Editor’s note: This story is republished under a partnership with USA Today.

MAUI — Clipped into hair and strung into leis, fresh plumerias fill the banquet hall with a sweet scent. Soon, the dim stage lights brighten and the audience quiets. A group of 10 or so kaikamahine, or girls, take the stage outfitted in ruffled off-the-shoulder tops with vintage-inspired bloomers that peek out from their paʻu, or skirt made of green palm leaves. The hula dancers get into position.

The band behind the audience starts to play Duke Ellington’s 1938 song “Swingtime in Honolulu” and the dancers are all smiles. Synchronized almost flawlessly, they give an energetic performance evoking old Hawaii.

The crowd erupts loudly – not just into claps and cheers, but deafening “chee-hoos,” a shout of excitement in Hawaii with roots in Polynesian war cries. The audience comprises others from the dancers’ hālau, or hula school, and their ʻohana, or family. The energy is palpable. 

This hula experience is unlike what you’d see attending a luau.

A group hula kahiko performance at Hula O Nā Keiki, the only Maui-based hula competition for children ages 5 through 17. Courtesy: Marsha Aguon

It is the second day of performances for Hula O Nā Keiki, the only Maui-based hula competition for children ages 5 through 17. For the past 30 years, children from across the state have gathered at Kāʻanapali Beach Hotel to learn, interpret and perform mele, or songs, about Maui. This year, seven hālau, led by their kumu, or teacher, from across the state competed.

Gracing the stage this year were solo dancers competing to be Miss and Master Hula O Nā Keiki, and for the first time, group performances, like the one who performed to “Swingtime in Honolulu.”

Not only does the event push haumana, or students, to put on their best hula performance, but also to reflect on their relationship with hula and their identity as Hawaiian. Ultimately, it’s an opportunity to perpetuate Hawaiian culture and prove that the visually captivating art of hula is alive and evolving.

The Past, Present And Future Of Hula

During the three-day event, Hula O Nā Keiki competitors performed the two overarching styles of hula. On Friday, they performed kahiko, a more traditional hula featuring oli (chant) and percussion instruments – like a drum made with sharkskin and the trunk of a coconut tree. On Saturday, they danced ʻauana – the contemporary hula that most people are familiar with, featuring hapa haole songs, (music in English and Hawaiian).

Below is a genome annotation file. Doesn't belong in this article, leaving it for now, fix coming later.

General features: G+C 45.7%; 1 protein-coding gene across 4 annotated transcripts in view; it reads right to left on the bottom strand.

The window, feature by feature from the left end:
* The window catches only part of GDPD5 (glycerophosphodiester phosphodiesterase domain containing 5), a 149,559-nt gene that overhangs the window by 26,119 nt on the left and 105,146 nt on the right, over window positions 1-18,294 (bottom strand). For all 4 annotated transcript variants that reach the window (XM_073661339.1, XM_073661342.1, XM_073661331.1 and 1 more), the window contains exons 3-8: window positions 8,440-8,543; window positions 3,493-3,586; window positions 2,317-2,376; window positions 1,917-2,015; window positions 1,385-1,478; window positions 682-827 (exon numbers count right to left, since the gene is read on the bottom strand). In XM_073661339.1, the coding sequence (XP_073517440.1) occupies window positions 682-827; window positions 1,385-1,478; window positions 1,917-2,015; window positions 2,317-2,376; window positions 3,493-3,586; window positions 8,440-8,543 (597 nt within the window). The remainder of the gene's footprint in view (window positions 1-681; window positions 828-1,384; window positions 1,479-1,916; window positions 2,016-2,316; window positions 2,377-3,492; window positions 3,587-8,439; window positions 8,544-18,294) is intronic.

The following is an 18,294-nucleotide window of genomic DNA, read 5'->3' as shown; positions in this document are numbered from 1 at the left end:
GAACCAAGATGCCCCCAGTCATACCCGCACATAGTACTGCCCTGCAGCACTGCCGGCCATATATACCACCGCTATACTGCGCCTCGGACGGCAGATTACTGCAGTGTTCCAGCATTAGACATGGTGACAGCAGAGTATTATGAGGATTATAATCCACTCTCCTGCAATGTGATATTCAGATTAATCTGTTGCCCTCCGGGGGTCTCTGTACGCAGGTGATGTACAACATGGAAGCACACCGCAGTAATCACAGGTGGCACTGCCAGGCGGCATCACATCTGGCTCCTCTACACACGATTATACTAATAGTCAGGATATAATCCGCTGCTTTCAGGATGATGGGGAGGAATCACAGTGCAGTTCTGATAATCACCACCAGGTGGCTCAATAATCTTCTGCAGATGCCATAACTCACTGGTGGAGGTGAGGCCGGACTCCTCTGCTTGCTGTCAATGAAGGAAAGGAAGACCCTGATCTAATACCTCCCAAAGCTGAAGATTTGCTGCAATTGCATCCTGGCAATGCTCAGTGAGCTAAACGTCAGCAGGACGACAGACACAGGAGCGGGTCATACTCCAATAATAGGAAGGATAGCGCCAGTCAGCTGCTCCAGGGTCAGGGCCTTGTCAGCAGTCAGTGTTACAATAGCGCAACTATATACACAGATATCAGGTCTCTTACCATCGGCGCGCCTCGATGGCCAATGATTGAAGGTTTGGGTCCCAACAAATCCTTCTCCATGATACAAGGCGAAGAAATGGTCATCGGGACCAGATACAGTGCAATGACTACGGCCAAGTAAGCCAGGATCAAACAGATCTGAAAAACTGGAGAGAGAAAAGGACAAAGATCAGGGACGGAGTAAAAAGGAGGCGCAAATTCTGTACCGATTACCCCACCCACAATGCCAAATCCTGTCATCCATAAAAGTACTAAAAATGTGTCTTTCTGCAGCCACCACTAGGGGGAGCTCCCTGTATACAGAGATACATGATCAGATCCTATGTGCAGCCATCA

A sacred storytelling practice that originated long before Europeans touched down on the islands, hula is a pillar in Hawaiian culture and the way to document stories and events. Accompanied by oli and mele, dancers use their bodies and movement to tell stories, ranging from the history of the islands to legends of gods and goddesses. Some hula is only performed at certain times, like the birth of a child or an earthquake.

Hula wasn’t always celebrated as it is today. In the 1800s, western missionaries sought to wipe out Hawaiian culture by banning Hawaiian language being taught in schools and hula. Public performances of hula were banned, and the dance was taught secretly for the following decades. If caught performing hula, a person could be charged a hefty fine. When King David Kalākaua took the throne in the late 1800s, he made it his mission to revitalize hula and other Hawaiian practices.

In the early 20th century, hula dancers were sexualized and packaged for tourism and Hollywood. Then in the 1970s, Native Hawaiians brought about the Hawaiian Renaissance, a movement focusing on resurging Hawaiian culture, including the art of hula. 

“At the very beginning of this competition 30 years ago, the kumu hula fluent in Hawaiian, fluent in composition, was rare,” Hokulani Holt-Padilla, head judge of Hula O Nā Keiki and a kumu herself, told USA TODAY. “As (time has passed and) Hawaiian culture has become stronger, kumu hula are able to do that themselves. They don’t have to rely on someone’s translation of a mele.”